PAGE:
Over at the AssociationsNow blog, Ernie Smith wrote a story about the White House Correspondents Association(WHCA) complaining about “transparency” and lack of access during the President’s recent golf vacation. Ed Henry, the president of WHCA issued a protest statement. “I can say a broad cross-section of our members from print, radio, online, and TV have today expressed extreme frustration to me about having absolutely no access to the president of the United States this entire weekend. There is a very simple but important principle we will continue to fight for today and in the days ahead: transparency.”
While “leadership transparency” is a worthy goal, it struck me as counterproductive to pick a public fight with the Press Secretary to the President of the United States. It was made doubly awkward that Henry, who previously worked for CNN and C-SPAN currently works for the highly partisan Fox News Channel. The White House Press Office fired back with a series of statements about the regular access the press enjoys with the President. This all got me to thinking. When it comes to staking out a public position, or pursuing an agenda for change what leadership lessons can be found here?
1. Pick the right spokesperson. When your organization stakes out a controversial position, be sure your spokesperson is not perceived as conflicted. Pick your spokesperson carefully be sure they are credible and especially well informed.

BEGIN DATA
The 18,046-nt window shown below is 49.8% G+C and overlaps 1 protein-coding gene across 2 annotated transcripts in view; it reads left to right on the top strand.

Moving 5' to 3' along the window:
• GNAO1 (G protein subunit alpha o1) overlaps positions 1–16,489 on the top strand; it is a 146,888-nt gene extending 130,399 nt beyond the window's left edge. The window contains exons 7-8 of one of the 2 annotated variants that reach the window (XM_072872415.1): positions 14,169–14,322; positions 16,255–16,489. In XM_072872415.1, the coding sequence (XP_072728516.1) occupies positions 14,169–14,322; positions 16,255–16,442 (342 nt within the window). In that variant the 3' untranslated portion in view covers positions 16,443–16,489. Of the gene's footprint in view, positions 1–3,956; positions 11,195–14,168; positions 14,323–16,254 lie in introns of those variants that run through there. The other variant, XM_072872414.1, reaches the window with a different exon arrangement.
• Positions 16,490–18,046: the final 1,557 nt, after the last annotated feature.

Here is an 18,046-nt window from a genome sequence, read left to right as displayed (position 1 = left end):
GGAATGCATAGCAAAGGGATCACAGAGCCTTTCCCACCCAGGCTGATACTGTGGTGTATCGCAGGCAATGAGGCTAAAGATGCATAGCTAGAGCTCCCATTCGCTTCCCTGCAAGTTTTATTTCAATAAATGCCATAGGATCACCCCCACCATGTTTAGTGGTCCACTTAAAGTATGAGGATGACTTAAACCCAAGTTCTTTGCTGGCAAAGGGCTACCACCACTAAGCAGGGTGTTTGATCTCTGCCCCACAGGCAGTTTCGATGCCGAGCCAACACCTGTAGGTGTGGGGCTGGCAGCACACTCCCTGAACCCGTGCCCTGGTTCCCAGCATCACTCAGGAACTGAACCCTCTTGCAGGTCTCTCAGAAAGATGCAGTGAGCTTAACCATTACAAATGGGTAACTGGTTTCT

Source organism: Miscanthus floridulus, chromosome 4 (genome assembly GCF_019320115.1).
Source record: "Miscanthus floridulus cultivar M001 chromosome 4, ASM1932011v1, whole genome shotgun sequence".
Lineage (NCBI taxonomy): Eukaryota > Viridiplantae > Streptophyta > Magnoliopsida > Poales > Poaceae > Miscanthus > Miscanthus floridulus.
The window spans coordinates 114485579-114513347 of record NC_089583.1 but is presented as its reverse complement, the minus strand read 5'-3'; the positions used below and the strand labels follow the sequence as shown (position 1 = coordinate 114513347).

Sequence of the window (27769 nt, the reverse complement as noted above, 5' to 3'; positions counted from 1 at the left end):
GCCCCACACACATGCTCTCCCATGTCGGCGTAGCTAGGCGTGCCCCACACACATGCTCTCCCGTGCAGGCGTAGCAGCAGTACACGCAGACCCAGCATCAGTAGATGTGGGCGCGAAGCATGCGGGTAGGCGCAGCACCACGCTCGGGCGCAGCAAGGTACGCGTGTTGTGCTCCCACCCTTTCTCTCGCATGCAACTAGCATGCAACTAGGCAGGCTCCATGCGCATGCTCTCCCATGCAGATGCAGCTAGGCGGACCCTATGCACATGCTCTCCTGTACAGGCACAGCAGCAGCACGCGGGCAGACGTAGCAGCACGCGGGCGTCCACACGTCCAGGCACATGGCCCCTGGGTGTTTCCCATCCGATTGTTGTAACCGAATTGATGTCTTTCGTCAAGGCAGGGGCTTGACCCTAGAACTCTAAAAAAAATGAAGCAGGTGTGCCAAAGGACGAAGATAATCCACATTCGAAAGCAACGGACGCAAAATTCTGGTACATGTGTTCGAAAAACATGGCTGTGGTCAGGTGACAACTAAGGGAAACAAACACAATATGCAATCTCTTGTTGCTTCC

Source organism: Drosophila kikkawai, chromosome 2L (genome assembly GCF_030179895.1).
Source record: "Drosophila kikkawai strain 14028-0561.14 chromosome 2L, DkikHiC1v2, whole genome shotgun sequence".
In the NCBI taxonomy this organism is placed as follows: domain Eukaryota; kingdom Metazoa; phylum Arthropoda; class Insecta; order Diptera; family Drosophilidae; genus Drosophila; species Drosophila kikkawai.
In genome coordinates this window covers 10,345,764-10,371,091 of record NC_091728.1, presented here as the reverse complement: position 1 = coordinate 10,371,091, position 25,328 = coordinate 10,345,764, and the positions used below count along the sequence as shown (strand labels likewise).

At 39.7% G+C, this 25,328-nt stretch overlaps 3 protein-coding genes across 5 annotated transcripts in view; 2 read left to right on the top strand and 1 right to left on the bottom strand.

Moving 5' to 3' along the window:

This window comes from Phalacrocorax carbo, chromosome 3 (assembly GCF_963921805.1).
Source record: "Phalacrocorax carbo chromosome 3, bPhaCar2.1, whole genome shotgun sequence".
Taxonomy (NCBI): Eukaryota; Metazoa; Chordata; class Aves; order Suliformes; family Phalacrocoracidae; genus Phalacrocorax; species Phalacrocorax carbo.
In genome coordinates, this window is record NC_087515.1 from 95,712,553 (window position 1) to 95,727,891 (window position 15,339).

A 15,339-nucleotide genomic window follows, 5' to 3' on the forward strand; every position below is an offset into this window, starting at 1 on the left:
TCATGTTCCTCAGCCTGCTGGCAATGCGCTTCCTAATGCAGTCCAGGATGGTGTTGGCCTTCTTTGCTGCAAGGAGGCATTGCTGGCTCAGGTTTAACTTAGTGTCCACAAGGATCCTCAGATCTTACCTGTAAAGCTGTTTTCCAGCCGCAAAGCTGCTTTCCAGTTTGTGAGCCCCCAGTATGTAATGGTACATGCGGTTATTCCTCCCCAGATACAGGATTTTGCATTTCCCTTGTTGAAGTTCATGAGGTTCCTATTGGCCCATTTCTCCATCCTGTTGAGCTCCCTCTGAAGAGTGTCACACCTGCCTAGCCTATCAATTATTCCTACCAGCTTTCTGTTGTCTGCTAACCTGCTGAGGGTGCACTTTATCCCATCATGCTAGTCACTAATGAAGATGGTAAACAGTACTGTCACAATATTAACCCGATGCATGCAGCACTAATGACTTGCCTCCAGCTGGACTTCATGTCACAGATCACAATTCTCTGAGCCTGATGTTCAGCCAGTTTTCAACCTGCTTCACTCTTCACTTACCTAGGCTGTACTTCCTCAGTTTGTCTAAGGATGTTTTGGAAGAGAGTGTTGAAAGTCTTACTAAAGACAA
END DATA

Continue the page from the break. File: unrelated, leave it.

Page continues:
2. Have your facts at the ready. While the White House Correspondents Association was quick to complain about access to the President, they offered no hard data to support their position. The White House says the President has done 591 interviews, 104 with major news outlets. On average, that’s almost two interviews a week with reporters and one interview with major news outlet every two weeks since the President was elected in 2009.
3. Stick to the story. White House Correspondents Association President Ed Henry says it’s all about “transparency”. He then goes on to say, “We’re not interested in the violating the president’s privacy. He’s entitled to vacations like everyone else.” So which is it? Transparency, access, the right to the President to take vacations or not wanting to violate the President’s right to privacy? Keeping the WHCA’s message about what exactly they mean by “transparency” both clear and concise would have helped immensely.
4. Manage your member/customer/client and team’s expectations. See #2 above. While people may feel “extremely frustrated”, it’s equally important feelings alone don’t drive your organization’s public relations or policy agenda. Life is unfair, frustrating and occasionally boring. Is that really the basis for a public spat on transparency?
We understand White House Correspondents would probably prefer to die of exhaustion than boredom in their line of work. Sitting around the Holiday Inn while the President of the United States vacations at the Floridian Golf Resort probably seems unfair to many reporters accustomed to regular access. That said, allowing the President of the United States enjoy a few days vacation with friends hardly seems reason to launch a public relations outcry that ends up making your organization appear petty and ill-informed.